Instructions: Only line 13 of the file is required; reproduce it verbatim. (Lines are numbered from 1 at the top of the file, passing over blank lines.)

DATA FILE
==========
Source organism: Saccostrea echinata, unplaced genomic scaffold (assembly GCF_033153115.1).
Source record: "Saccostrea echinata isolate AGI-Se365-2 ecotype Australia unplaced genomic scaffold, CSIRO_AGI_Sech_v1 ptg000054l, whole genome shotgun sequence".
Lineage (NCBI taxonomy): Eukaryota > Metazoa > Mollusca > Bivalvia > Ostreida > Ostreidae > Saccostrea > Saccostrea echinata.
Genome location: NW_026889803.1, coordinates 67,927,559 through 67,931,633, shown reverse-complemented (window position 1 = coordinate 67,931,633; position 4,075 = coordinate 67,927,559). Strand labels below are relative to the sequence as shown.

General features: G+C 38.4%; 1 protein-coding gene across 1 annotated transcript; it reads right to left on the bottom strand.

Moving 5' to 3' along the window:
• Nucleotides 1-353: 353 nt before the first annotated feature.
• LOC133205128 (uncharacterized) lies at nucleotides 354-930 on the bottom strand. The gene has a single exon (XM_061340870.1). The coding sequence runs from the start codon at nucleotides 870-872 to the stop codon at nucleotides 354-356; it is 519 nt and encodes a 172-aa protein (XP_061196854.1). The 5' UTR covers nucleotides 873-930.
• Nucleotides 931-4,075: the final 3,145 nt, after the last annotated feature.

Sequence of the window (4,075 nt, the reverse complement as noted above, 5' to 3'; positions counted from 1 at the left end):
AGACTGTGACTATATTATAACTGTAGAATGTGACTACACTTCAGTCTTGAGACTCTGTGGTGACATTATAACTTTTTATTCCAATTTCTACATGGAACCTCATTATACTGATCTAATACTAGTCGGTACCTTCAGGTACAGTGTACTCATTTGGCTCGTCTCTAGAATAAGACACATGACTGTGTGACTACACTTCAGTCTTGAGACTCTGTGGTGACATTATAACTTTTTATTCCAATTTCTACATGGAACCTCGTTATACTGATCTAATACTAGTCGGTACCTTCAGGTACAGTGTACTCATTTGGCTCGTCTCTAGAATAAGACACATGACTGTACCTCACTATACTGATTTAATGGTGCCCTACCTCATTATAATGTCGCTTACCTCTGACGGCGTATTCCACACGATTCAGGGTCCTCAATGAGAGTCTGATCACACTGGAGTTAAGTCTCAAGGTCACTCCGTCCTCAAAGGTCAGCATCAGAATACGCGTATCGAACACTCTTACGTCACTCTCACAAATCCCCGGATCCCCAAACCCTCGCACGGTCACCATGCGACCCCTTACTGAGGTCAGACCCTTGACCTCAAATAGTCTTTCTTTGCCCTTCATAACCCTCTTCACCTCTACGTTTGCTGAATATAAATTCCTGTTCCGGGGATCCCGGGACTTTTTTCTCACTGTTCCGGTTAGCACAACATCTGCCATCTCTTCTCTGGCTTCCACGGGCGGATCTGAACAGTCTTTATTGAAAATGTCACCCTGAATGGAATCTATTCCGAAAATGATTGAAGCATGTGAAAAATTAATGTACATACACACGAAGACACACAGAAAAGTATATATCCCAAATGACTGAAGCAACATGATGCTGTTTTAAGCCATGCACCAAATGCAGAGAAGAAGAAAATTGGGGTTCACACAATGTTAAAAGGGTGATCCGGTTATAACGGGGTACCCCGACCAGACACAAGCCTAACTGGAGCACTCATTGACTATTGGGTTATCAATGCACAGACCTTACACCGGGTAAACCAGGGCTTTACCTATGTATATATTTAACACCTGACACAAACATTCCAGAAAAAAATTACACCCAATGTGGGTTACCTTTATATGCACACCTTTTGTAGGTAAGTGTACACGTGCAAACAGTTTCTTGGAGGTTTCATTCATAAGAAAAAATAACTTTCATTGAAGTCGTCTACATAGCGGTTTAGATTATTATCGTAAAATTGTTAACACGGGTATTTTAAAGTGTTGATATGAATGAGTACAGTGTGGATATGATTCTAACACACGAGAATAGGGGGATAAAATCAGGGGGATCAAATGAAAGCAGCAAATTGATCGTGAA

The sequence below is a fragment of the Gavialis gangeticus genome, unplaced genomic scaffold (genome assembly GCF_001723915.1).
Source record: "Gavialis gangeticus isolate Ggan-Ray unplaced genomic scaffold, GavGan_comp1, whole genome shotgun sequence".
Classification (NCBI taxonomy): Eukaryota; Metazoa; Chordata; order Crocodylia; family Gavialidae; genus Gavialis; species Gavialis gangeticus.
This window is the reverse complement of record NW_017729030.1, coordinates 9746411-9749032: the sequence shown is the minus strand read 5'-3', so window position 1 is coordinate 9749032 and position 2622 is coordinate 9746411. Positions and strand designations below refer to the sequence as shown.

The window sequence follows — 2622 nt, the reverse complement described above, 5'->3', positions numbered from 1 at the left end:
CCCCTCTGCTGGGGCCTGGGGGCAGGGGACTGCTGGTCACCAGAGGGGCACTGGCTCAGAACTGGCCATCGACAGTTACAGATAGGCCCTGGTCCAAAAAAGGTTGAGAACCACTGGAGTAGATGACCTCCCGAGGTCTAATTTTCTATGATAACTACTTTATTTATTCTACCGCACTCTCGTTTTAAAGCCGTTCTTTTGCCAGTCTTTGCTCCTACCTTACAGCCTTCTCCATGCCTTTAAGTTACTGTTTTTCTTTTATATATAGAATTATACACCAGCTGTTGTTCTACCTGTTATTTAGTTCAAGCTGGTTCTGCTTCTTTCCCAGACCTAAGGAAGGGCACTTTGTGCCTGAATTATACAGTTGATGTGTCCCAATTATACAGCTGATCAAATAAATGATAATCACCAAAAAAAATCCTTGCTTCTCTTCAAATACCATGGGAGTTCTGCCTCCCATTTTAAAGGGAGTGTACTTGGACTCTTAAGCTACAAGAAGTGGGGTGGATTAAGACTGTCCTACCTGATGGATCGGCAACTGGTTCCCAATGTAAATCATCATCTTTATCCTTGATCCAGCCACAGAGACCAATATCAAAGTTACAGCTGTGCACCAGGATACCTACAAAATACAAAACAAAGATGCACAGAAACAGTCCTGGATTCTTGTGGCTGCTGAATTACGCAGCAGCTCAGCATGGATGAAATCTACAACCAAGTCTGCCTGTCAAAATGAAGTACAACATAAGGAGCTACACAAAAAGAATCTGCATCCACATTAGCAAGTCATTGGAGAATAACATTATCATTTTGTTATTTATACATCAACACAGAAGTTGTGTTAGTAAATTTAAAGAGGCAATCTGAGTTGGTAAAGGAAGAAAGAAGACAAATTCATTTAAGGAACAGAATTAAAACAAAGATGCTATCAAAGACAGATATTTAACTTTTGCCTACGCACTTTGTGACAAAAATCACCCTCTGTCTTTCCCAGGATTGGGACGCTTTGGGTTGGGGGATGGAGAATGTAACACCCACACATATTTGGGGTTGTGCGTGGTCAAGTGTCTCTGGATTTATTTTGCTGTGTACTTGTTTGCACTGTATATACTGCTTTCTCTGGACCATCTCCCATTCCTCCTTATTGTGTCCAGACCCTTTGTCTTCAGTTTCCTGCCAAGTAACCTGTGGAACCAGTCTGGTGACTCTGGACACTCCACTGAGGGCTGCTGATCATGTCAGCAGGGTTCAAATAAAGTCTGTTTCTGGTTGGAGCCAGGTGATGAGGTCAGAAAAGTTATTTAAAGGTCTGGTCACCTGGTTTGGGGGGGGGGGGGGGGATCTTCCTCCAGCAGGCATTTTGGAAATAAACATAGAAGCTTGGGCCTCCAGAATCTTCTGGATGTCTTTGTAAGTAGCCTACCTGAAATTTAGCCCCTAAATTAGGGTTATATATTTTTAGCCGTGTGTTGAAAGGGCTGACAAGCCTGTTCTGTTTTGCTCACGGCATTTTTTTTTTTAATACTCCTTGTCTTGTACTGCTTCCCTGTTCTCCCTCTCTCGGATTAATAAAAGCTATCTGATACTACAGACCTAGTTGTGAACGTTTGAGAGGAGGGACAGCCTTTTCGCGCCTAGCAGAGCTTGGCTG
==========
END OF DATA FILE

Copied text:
Source record: "Gavialis gangeticus isolate Ggan-Ray unplaced genomic scaffold, GavGan_comp1, whole genome shotgun sequence".